The "crisis" is one that businesses face every day but that most academics literally have trouble understanding (it must be that they can endlessly recycle those same old lecture notes) - namely, the market had changed and a lot of inventory has gone bad. You can changing the price tags on the shelf all you want; no one is going to buy them for cash.

George Parkanyi writes:

I agree with Dr. McDonnell. Western governments should guarantee MOST of the paper (not the worst of the pure sub-prime stuff that's basically uncollectable - something needs to be written down) - at maturity, and not buy it outright now. In fact I would make the interest tax-free in the US, and get the Europeans to do the same in Europe. Make them government muni-bond equivalents.

I would even re-securitize them (make them collateral) for essentially new standardized government Treasury mortgage and asset-backed securities - that would then be traded openly on exchanges - with associated derivates like futures and options created (think the T-Bond or T-Note markets) so the owners can risk-manage them. Banks and financials could then move them off their books over to investors, who would have collateralized government securities - ironically now more safe than unsecured Treasuries.

For all the billions being thrown at the problem, surely a billion or two out of that could buy a lot of accounting and book-keeping horse-power to document, track, and value the "collateral" - the income streams from the mortgage and loan payments, and the value of any re-possessed assets. Create a single clearing house for all these securities that come into the program, managed with a war-time urgency as a matter of national security. The current income, and recoveries from property sales, would fund the first waves of re-payments as they come due. This would serve to defer the un-secured at-risk portion of the total package well out into the future, buying time to resolve all this leverage in a more orderly fashion.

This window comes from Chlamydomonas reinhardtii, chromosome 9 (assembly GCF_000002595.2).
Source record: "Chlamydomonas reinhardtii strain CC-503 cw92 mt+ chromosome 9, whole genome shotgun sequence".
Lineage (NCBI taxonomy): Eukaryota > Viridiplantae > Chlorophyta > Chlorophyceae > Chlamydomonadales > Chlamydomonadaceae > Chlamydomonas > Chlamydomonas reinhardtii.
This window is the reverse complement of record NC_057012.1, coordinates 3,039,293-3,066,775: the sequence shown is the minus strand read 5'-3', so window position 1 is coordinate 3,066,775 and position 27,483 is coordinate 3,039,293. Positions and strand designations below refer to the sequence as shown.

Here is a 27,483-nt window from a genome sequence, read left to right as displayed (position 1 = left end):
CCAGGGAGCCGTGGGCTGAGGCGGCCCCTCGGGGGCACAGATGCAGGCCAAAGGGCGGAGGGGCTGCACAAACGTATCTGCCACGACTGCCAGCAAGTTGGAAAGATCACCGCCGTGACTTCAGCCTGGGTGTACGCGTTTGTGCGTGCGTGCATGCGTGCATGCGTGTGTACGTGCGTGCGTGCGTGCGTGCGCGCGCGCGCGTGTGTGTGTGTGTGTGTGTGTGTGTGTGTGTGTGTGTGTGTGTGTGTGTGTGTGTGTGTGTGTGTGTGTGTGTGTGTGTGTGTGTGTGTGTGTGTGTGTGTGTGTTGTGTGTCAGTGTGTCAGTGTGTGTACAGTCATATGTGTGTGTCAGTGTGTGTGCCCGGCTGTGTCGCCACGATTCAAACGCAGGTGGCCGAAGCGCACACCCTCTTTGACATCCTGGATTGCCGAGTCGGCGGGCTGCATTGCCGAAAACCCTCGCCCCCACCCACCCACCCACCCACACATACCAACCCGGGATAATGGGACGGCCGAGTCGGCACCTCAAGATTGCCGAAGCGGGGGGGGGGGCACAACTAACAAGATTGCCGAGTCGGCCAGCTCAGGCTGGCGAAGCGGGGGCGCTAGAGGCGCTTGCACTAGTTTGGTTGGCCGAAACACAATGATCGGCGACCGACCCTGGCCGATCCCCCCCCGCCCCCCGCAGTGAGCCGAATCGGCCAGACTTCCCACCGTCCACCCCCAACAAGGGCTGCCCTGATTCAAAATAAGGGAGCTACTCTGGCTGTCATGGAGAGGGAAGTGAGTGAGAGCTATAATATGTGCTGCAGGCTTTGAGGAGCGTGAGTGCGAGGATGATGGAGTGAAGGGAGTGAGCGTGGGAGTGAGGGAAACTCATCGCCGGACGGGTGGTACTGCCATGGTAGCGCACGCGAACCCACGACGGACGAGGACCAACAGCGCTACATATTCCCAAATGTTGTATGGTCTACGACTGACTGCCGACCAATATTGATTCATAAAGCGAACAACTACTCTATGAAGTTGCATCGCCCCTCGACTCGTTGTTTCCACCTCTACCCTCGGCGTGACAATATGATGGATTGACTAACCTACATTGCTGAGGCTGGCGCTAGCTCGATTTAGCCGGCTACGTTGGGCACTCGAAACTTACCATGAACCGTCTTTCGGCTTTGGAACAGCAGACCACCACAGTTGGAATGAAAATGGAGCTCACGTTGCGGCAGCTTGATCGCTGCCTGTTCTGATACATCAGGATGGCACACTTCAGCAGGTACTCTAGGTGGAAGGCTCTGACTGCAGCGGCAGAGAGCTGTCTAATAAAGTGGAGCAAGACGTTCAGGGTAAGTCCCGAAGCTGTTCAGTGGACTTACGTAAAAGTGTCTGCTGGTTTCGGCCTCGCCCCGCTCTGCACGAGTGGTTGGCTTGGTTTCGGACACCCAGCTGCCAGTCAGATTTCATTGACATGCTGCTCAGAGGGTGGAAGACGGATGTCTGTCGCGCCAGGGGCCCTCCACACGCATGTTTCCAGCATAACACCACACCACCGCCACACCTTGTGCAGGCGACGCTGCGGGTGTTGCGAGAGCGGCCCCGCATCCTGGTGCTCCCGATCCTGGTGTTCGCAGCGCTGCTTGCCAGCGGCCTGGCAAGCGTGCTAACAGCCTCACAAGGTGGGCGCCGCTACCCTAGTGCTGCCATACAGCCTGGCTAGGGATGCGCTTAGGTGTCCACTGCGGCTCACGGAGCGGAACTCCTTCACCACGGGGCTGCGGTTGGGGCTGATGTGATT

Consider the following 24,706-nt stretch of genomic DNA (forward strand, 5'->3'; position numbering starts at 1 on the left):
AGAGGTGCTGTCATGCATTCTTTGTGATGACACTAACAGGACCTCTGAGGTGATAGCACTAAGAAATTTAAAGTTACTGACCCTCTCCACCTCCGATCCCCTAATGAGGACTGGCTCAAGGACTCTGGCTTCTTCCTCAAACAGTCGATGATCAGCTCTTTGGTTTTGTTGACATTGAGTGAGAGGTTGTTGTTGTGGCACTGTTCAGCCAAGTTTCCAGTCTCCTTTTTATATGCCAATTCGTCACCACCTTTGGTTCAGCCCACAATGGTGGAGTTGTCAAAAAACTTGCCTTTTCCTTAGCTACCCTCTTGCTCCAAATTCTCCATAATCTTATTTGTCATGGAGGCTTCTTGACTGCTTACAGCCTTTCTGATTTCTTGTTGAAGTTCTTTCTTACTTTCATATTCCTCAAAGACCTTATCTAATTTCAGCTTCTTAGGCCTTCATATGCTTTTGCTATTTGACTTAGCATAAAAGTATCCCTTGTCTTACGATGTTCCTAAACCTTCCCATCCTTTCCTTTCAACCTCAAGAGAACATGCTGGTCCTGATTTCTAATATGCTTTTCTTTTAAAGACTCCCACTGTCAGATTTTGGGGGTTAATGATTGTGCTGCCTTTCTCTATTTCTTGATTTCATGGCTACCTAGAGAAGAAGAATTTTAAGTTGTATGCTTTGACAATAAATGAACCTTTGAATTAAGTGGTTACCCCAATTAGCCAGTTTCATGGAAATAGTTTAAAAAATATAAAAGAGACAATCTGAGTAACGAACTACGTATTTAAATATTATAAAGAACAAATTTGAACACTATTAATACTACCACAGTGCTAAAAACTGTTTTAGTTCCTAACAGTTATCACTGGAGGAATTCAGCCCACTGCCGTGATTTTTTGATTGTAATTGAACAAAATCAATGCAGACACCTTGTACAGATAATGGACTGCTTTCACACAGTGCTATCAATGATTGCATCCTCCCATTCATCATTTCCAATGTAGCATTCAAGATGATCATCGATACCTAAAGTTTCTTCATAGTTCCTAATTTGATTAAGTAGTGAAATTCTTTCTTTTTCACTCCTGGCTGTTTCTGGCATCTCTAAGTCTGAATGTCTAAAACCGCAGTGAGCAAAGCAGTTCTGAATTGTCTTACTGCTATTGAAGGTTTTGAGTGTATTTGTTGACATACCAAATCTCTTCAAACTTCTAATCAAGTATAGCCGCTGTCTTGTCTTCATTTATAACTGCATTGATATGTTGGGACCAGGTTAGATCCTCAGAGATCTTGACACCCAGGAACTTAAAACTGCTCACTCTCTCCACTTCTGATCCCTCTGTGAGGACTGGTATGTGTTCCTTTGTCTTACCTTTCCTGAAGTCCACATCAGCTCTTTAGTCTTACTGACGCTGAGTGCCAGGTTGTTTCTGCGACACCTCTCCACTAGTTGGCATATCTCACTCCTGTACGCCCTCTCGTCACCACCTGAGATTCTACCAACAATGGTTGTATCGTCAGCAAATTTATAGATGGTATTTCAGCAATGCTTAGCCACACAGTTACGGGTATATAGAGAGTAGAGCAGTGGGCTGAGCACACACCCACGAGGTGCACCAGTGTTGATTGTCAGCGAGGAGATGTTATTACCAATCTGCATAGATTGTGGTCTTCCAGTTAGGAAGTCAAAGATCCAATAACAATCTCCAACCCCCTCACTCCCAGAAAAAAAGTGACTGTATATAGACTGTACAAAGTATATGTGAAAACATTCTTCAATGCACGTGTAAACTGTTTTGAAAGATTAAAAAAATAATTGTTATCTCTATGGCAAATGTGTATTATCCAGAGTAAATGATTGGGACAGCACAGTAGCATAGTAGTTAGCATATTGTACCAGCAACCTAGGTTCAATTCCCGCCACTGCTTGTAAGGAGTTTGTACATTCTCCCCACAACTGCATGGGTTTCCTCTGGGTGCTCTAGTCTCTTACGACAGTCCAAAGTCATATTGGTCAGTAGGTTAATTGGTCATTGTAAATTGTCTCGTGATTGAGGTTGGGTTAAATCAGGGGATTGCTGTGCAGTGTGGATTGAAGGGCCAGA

Then move toward solving the structural problems. Still allow financial engineering, securitized products and derivatives, but never again unregulated, off-exchange, or off-balance sheet.

Legacy Daily replies:

I just cannot figure out how the numbers work.

According to this, mortgage debt outstanding is about 15T.

Based on this article around 11% are delinquent.

If government guarantees 1.65T, at 6% average that's 8B per month? Ignoring moral hazard (since already ignored anyway), we still have the issue of 11% increasing as a result of unemployment.

Giving a government ability to hold real estate at a large scale is only a leap or two away from certain factions pushing to "increase" the living standards of the proletariat (similar to what created the sub-prime fiasco in the first place) at the expense of others. With all its issues, the current system of private real estate ownership is a key factor in protecting freedoms. I am sorry but I see many negative "unintended consequences" in the proposals mentioned.